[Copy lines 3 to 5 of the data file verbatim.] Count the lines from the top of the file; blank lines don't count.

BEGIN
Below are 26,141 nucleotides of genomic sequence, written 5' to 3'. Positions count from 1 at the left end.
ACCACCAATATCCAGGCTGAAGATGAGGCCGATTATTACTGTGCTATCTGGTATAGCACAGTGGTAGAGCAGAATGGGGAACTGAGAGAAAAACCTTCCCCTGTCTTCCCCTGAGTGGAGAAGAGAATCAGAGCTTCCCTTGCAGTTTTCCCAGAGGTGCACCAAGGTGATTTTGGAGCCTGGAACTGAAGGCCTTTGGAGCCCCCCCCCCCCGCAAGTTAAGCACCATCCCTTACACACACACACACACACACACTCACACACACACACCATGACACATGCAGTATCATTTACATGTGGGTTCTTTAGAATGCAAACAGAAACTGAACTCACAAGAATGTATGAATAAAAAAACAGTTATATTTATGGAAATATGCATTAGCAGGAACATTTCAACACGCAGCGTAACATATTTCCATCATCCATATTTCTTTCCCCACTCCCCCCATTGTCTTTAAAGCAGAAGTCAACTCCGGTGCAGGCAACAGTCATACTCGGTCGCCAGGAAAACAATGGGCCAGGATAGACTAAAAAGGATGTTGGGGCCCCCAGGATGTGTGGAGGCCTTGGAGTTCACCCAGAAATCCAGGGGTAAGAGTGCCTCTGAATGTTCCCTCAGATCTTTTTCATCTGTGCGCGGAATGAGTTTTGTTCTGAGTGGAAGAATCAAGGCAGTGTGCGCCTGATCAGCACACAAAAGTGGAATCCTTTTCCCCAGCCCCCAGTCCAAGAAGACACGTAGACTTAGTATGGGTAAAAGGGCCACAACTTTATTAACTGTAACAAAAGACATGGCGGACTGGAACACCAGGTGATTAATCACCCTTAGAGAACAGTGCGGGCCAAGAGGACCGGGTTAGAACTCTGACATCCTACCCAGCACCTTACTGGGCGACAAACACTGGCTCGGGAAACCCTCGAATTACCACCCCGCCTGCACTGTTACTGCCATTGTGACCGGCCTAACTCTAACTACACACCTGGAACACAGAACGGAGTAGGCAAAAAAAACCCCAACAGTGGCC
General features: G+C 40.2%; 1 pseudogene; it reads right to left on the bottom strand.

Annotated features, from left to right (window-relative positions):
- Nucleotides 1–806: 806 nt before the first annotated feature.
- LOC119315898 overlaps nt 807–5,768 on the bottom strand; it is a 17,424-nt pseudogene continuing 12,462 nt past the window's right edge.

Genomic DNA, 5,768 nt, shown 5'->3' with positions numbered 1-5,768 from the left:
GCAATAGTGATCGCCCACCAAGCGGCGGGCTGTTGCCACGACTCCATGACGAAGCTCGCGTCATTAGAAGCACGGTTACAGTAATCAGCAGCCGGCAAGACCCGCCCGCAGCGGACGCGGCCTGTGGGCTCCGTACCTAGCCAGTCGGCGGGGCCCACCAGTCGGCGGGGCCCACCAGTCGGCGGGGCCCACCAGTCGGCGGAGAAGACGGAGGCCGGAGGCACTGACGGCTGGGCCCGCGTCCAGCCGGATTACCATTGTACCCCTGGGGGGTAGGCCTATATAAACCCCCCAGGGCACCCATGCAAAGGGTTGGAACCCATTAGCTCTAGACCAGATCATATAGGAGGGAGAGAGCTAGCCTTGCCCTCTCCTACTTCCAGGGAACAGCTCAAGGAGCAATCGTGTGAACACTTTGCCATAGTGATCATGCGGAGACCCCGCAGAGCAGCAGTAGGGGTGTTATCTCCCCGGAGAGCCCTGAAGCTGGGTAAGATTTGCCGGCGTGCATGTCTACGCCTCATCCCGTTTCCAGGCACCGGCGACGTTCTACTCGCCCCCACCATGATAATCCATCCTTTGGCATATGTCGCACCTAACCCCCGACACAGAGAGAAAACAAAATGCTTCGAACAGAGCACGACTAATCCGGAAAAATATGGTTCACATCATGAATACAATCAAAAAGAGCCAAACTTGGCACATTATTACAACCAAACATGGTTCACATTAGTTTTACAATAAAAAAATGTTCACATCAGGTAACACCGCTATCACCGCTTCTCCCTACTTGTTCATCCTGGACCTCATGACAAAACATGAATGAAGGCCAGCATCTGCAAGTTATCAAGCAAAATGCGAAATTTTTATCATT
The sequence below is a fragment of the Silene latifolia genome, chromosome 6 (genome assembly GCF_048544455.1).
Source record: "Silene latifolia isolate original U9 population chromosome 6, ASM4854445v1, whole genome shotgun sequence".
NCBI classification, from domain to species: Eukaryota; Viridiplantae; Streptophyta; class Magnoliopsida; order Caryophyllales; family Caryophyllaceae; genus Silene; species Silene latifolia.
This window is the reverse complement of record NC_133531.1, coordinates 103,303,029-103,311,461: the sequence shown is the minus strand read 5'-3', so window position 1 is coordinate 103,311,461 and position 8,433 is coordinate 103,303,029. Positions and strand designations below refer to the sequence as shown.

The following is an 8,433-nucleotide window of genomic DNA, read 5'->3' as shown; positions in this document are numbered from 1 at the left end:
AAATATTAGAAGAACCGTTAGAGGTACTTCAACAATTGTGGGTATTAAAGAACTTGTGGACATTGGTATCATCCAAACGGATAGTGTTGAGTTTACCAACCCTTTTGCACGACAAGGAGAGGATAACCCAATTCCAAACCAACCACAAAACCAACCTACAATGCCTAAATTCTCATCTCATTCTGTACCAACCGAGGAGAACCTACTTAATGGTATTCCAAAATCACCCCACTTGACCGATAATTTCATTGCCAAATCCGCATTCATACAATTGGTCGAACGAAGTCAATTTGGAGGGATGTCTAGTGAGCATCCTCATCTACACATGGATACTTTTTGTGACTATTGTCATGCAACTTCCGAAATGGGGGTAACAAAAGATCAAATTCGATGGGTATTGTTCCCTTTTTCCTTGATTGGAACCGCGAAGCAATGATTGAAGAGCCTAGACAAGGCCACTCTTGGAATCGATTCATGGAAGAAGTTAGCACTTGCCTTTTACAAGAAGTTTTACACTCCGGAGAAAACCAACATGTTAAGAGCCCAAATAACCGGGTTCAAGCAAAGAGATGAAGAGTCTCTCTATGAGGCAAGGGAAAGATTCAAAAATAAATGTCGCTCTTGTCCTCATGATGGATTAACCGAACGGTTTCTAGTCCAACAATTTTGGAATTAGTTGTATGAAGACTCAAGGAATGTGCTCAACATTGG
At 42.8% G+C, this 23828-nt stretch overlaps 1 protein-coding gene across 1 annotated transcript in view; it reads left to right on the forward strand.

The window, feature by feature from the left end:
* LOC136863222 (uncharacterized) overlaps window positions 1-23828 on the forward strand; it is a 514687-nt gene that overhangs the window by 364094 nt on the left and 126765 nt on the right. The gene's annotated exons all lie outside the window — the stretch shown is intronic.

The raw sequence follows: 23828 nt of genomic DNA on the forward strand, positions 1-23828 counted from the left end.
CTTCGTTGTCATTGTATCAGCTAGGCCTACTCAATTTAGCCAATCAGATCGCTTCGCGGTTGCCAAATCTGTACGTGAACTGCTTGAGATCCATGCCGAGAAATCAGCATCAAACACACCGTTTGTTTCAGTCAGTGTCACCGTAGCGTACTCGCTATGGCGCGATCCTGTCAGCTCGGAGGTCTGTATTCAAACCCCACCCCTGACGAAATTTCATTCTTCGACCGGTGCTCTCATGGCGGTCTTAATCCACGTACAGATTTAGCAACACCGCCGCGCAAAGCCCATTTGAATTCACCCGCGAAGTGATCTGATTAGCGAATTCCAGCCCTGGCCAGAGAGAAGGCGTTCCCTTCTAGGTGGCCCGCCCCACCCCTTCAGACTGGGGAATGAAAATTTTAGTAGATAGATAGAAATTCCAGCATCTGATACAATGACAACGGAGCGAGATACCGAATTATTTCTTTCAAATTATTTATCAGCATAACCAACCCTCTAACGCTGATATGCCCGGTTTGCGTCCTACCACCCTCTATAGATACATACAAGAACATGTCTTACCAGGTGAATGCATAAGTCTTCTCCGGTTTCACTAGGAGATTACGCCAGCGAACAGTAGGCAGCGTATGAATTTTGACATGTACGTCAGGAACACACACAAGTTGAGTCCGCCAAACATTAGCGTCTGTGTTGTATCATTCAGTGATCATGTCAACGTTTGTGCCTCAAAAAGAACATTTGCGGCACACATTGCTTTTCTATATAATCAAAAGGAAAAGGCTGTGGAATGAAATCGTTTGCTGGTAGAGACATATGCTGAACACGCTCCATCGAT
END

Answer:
General features: G+C 40.2%; 1 pseudogene; it reads right to left on the bottom strand.

Annotated features, from left to right (window-relative positions):
- Nucleotides 1–806: 806 nt before the first annotated feature.